Updated: August 11, 2021 11:38:20 am
In what can be called a pathbreaking discovery, the Indian Space Research Organisation’s (ISRO) homegrown instrument aboard Chandrayaan-2 has detected the unambiguous presence of hydroxyl and water molecules on the Moon with the precision of differentiating between the two. The findings also strongly suggests that the presence of these correlates with mineralogy and latitudinal location, according to a paper published in the latest issue of fortnightly journal Current Science.
Imaging infrared spectrometer (IIRS), an imaging instrument that collects information from the electromagnetic spectrum for understanding the mineral composition of the lunar surface with each element possessing a ‘spectral signature’ unique to itself, was developed by Ahmedabad-based unit of Space Applications Centre (SAC) of ISRO.
Capable of operating in the wavelength of 0.8 to 5 micrometre, the relatively broader range within which the indigenous instrument for water detection can image, is a first for IIRS capabilities on India’s second moon mission.
The discovery is being hailed as critical for future planetary exploration and resource utilisation.
While the first Moon mission of Chandrayaan-1 in 2008 carried a similar instrument called Moon Mineralogy Mapper (commonly known as M3) capable of detecting water, the range of detection was lower — between 0.4 to 3 micrometre — and was also developed by NASA’s Jet Propulsion Laboratory and was not indigenous to ISRO. The higher wavelength range of IIRS permits for better accuracy in results. In September 2009, results published of the M3 instrument data had shown detection of absorption features on the polar regions of the surface of the moon “usually linked to hydroxyl- and/ or water-bearing molecules,” as NASA states. A 2017 research article by researchers from the Brown University had noted, “…the wavelength range of M3 is too limited to accurately determine the full shape and maximum absorption point within the 3-μm (micrometre) region, making it difficult to differentiate OH (hydroxyl) from H2O (water), particularly if both species are present.” Notably, the human eye is capable of detecting wavelengths in the range of 0.3 and 0.7 micrometre.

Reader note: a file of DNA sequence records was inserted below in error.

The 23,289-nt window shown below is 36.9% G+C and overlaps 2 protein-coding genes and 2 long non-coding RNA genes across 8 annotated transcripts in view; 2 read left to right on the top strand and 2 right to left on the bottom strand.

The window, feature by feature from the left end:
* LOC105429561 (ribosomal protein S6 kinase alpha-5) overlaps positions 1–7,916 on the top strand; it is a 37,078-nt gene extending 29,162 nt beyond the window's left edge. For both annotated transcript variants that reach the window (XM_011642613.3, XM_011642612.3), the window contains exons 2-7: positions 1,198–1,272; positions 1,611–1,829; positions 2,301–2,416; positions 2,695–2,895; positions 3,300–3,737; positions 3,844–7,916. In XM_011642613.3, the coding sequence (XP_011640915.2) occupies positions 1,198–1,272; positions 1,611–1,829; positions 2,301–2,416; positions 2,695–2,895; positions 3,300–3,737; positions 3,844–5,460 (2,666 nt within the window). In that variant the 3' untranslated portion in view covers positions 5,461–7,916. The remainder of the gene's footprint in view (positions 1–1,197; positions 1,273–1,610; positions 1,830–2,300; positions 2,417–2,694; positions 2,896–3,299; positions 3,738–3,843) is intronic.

Prakash Chauhan, director at IIRS Dehradun, in response to queries by The Indian Express said in a written statement that since the spectral coverage of M3 instrument was limited upto 3 micrometre, distinction between hydroxyl, water and water ice/frost was not possible.
“Remote detection of water and/or hydroxyl signatures on the lunar surface is of significant importance as it provides clues to understand the various sources and water production mechanisms. Accurate detection of water and hydroxyl on the Moon in the three micrometre wave band region requires a thermal correction to reflected sunlight from Moon due to high daytime temperature…which contributes an additional thermal signal in the reflectance spectra…,” the statement said.